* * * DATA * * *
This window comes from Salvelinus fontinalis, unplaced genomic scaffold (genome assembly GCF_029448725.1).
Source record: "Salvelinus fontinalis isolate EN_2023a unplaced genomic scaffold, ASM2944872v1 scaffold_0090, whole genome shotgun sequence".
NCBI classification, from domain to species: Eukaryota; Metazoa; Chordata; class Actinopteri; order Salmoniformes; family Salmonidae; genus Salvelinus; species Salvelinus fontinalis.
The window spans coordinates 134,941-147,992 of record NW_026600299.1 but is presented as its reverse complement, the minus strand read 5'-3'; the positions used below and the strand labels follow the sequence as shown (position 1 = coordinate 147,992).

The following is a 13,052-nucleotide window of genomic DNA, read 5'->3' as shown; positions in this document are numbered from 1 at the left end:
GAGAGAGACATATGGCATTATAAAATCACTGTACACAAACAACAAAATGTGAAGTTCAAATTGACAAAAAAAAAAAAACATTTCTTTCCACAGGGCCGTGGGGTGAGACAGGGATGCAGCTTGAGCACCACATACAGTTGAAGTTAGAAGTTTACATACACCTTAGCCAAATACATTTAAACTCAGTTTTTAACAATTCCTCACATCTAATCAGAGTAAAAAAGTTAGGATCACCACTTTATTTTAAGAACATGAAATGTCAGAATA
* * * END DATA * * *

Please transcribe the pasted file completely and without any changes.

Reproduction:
This window comes from Salvelinus fontinalis, unplaced genomic scaffold (genome assembly GCF_029448725.1).
Source record: "Salvelinus fontinalis isolate EN_2023a unplaced genomic scaffold, ASM2944872v1 scaffold_0090, whole genome shotgun sequence".
NCBI classification, from domain to species: Eukaryota; Metazoa; Chordata; class Actinopteri; order Salmoniformes; family Salmonidae; genus Salvelinus; species Salvelinus fontinalis.
The window spans coordinates 134,941-147,992 of record NW_026600299.1 but is presented as its reverse complement, the minus strand read 5'-3'; the positions used below and the strand labels follow the sequence as shown (position 1 = coordinate 147,992).

The following is a 13,052-nucleotide window of genomic DNA, read 5'->3' as shown; positions in this document are numbered from 1 at the left end:
GAGAGAGACATATGGCATTATAAAATCACTGTACACAAACAACAAAATGTGAAGTTCAAATTGACAAAAAAAAAAAAACATTTCTTTCCACAGGGCCGTGGGGTGAGACAGGGATGCAGCTTGAGCACCACATACAGTTGAAGTTAGAAGTTTACATACACCTTAGCCAAATACATTTAAACTCAGTTTTTAACAATTCCTCACATCTAATCAGAGTAAAAAAGTTAGGATCACCACTTTATTTTAAGAACATGAAATGTCAGAATA